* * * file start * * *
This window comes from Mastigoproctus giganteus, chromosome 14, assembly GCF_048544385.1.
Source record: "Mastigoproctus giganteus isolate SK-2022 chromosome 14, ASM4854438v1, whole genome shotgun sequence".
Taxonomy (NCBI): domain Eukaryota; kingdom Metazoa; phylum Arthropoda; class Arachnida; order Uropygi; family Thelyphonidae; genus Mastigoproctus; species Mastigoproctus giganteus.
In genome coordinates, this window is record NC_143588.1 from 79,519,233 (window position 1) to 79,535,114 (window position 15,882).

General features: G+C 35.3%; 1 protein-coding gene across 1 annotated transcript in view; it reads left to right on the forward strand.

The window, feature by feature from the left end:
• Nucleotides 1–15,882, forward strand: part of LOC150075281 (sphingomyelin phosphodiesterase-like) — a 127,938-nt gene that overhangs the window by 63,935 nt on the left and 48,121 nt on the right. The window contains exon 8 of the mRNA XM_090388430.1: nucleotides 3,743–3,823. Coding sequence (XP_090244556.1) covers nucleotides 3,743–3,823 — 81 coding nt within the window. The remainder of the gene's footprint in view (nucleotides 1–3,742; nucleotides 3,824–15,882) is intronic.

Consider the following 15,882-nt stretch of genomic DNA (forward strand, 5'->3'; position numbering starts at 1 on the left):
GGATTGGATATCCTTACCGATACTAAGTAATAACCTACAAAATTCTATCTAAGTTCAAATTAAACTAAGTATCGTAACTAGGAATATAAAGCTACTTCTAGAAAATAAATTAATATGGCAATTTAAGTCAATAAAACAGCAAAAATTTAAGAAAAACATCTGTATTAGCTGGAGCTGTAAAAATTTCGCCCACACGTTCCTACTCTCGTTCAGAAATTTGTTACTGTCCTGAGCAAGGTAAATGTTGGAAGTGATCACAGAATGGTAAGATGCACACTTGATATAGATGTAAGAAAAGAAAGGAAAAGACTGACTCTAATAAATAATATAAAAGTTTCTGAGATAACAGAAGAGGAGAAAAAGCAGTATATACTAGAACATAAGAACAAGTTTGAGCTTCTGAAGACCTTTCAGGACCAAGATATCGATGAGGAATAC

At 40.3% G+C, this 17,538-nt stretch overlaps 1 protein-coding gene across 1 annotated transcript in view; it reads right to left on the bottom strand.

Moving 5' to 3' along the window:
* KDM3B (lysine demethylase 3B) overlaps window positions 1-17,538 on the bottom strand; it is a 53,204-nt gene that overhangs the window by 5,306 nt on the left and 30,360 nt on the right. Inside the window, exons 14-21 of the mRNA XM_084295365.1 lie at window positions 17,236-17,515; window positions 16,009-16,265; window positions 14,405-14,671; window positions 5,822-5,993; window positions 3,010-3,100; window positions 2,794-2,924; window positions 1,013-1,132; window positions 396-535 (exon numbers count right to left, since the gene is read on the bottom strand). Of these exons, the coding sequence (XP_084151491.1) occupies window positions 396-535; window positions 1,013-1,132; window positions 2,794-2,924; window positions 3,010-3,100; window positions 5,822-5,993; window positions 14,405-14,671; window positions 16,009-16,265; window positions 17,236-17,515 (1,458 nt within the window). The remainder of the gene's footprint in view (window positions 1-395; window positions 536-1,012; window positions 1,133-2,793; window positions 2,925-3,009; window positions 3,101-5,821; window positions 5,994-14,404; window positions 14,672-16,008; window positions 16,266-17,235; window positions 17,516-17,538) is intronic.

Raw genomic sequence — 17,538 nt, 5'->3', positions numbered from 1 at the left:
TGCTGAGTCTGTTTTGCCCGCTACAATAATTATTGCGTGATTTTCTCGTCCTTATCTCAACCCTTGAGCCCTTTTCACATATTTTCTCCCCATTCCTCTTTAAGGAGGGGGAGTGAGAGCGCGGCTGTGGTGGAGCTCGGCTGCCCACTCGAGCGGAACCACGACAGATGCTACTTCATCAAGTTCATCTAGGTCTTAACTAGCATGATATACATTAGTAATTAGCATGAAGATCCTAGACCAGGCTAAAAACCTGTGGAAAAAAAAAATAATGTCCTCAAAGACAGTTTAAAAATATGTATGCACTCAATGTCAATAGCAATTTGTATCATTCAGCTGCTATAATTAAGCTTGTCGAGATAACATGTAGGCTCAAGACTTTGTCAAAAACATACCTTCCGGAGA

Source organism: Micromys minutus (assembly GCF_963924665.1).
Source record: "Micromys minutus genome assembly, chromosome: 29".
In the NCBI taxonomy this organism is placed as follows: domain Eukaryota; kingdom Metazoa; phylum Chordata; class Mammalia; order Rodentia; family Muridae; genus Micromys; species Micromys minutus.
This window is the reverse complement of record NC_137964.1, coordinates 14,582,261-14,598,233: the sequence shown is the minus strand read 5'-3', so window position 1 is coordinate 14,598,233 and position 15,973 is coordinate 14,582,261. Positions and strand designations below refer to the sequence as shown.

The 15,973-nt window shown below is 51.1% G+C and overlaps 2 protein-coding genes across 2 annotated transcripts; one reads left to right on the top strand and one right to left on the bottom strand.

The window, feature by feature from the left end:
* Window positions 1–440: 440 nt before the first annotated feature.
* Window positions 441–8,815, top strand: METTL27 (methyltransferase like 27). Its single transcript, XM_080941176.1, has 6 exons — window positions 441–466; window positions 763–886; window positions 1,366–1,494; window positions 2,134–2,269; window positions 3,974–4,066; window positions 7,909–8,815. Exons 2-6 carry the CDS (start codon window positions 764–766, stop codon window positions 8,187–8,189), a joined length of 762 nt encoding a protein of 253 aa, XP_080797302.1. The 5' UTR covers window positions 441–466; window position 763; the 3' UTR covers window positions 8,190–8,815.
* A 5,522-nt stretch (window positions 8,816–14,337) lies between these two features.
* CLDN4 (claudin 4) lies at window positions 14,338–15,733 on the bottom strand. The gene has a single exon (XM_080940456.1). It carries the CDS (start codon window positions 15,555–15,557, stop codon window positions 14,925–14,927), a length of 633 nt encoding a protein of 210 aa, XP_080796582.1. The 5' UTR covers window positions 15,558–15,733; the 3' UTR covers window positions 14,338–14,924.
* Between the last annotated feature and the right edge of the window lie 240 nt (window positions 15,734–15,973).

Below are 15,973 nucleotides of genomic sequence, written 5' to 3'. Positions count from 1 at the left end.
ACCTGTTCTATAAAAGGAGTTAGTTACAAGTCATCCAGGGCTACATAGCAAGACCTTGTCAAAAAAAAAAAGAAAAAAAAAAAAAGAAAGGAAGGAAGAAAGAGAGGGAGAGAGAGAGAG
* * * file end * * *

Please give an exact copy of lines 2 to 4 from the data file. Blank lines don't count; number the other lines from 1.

Source record: "Mastigoproctus giganteus isolate SK-2022 chromosome 14, ASM4854438v1, whole genome shotgun sequence".
Taxonomy (NCBI): domain Eukaryota; kingdom Metazoa; phylum Arthropoda; class Arachnida; order Uropygi; family Thelyphonidae; genus Mastigoproctus; species Mastigoproctus giganteus.
In genome coordinates, this window is record NC_143588.1 from 79,519,233 (window position 1) to 79,535,114 (window position 15,882).